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Finally! FDA Limits Acetaminophen in Prescription Analgesics

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Finally! FDA Limits Acetaminophen in Prescription Analgesics

The Chiro.Org Blog


SOURCE:   Medscape Medical News

By Robert Lowes


January 13, 2011 — The US Food and Drug Administration (FDA) today announced that it is asking drug makers to limit the amount of acetaminophen in prescription combination pain relievers to no more than 325 mg per tablet or capsule to reduce overdoses and the severe liver injury that can follow.

The decision, to be phased in over 3 years, affects dozens of prescription analgesics that contain both acetaminophen and another ingredient, typically opioids such as codeine, oxycodone, and hydrocodone. Some of these combination products now have as much as 750 mg of acetaminophen per dose.

The new dose restriction does not apply to numerous over-the-counter (OTC) pain relievers and cold, sinus, and cough medicines that contain acetaminophen. Normally, the maximum level allowed for these products is 500 mg, although a few extended-action pain relievers that are taken less frequently can go up to 650 mg.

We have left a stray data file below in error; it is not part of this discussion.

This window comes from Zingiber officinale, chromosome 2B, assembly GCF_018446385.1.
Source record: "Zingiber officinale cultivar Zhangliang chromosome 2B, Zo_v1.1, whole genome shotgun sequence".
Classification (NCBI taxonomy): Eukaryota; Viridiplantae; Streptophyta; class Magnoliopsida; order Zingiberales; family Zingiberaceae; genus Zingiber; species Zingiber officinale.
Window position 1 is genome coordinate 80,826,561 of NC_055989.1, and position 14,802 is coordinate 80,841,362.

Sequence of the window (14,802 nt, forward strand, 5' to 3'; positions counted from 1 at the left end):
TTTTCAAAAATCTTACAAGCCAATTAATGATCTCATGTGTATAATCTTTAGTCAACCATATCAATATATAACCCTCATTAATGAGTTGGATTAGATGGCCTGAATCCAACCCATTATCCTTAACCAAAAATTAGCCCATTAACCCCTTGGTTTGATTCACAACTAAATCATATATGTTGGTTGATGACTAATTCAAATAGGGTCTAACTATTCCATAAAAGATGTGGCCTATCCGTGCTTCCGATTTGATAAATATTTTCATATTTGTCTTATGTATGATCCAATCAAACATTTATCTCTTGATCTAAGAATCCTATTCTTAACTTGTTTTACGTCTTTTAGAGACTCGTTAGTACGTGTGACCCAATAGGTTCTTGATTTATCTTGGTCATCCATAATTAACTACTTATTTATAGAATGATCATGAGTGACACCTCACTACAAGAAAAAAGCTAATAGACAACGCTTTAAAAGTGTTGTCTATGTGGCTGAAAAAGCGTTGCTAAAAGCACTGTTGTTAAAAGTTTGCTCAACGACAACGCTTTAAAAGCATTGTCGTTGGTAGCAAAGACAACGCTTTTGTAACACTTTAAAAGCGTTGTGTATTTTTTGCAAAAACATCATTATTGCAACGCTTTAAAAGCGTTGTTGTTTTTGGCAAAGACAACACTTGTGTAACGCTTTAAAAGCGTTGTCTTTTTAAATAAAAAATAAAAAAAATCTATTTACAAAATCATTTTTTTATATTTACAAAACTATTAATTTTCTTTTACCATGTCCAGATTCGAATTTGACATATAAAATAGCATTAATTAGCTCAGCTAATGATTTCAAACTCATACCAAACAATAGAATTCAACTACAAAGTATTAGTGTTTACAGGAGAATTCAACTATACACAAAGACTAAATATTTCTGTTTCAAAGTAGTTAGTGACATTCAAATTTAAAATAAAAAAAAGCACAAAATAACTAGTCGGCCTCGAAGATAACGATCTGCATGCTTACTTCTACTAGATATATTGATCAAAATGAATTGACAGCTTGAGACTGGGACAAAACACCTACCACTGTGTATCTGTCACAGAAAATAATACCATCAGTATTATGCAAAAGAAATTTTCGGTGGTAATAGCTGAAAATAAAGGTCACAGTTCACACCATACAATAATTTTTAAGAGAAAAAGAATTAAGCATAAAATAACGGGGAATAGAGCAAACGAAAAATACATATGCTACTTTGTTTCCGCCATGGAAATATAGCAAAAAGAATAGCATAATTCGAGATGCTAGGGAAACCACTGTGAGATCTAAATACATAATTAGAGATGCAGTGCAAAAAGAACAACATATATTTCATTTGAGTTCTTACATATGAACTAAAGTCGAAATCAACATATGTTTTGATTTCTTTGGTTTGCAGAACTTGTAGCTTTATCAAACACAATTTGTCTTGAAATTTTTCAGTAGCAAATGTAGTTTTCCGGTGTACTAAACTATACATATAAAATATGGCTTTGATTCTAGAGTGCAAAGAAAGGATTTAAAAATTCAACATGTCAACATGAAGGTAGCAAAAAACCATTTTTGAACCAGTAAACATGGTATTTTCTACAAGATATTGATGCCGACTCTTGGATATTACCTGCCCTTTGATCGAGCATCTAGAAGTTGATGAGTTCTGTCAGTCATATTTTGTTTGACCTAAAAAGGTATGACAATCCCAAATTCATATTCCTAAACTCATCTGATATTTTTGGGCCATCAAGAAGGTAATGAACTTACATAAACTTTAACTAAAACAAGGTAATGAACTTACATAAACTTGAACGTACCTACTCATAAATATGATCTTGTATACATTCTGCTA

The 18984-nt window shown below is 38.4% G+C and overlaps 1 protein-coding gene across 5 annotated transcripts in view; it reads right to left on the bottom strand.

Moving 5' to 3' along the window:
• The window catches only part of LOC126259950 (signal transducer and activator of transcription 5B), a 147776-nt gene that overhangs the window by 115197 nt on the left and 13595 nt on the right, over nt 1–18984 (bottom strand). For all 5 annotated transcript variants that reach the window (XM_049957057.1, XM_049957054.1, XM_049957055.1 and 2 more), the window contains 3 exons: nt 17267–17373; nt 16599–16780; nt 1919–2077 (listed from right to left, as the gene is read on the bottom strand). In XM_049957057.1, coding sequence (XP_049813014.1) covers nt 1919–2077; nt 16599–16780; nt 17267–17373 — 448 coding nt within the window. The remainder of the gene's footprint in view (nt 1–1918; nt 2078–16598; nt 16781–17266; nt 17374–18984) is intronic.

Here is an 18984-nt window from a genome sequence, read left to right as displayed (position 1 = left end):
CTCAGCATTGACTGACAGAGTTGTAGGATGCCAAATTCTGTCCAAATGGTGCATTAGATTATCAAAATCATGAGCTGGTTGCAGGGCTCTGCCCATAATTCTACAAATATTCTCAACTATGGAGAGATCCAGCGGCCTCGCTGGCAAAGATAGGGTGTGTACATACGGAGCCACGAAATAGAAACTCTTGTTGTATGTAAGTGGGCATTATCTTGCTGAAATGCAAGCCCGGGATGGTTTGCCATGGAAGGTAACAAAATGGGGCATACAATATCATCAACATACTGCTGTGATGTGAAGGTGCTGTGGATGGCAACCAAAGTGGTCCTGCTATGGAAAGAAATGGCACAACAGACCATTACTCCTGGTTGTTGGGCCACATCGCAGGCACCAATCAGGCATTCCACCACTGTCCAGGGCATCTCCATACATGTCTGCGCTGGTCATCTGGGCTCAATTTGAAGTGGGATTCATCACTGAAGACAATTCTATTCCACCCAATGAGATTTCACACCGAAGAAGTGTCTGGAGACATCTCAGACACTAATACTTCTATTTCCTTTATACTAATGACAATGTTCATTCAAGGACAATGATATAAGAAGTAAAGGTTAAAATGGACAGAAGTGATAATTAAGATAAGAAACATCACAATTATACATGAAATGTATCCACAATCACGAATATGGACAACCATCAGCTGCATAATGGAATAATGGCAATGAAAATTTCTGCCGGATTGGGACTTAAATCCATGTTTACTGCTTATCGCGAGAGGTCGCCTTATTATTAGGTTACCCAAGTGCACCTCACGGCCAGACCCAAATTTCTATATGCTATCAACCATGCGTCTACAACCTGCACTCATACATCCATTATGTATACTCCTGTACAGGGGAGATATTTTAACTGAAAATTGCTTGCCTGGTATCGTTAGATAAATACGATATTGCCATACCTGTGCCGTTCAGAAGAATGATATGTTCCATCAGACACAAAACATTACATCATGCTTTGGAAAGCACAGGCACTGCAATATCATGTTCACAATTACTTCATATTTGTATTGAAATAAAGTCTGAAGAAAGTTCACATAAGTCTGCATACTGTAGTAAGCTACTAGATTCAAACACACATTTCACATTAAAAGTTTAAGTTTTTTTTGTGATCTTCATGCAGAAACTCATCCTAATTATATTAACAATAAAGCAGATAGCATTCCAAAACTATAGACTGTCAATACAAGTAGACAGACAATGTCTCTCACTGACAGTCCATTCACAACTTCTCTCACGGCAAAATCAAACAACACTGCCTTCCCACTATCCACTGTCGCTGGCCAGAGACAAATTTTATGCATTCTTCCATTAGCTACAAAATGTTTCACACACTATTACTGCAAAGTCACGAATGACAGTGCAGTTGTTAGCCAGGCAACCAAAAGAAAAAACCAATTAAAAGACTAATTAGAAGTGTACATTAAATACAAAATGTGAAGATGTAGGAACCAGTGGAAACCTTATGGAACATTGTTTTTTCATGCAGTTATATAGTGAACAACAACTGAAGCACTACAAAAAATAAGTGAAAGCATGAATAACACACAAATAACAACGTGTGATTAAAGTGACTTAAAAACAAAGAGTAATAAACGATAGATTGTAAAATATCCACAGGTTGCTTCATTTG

Please review our Iatrogenic Injury Page to learn more about how NSAIDs kill tens of thousands of Americans every year!

About the Author:

I was introduced to Chiro.Org in early 1996, where my friend Joe Garolis helped me learn HTML, the "mark-up language" for websites. We have been fortunate that journals like JMPT have given us permission to reproduce some early important articles in Full-Text format. Maintaining the Org website has been, and remains, my favorite hobby.

One Comment

  1. Birmingham Chiropractor January 31, 2011 at 11:34 am

    I HAVE BEEN WAITING ON A LIMIT. FIGURED ONE WOULD EVENTUALLY BE PUT INTO PLACE…

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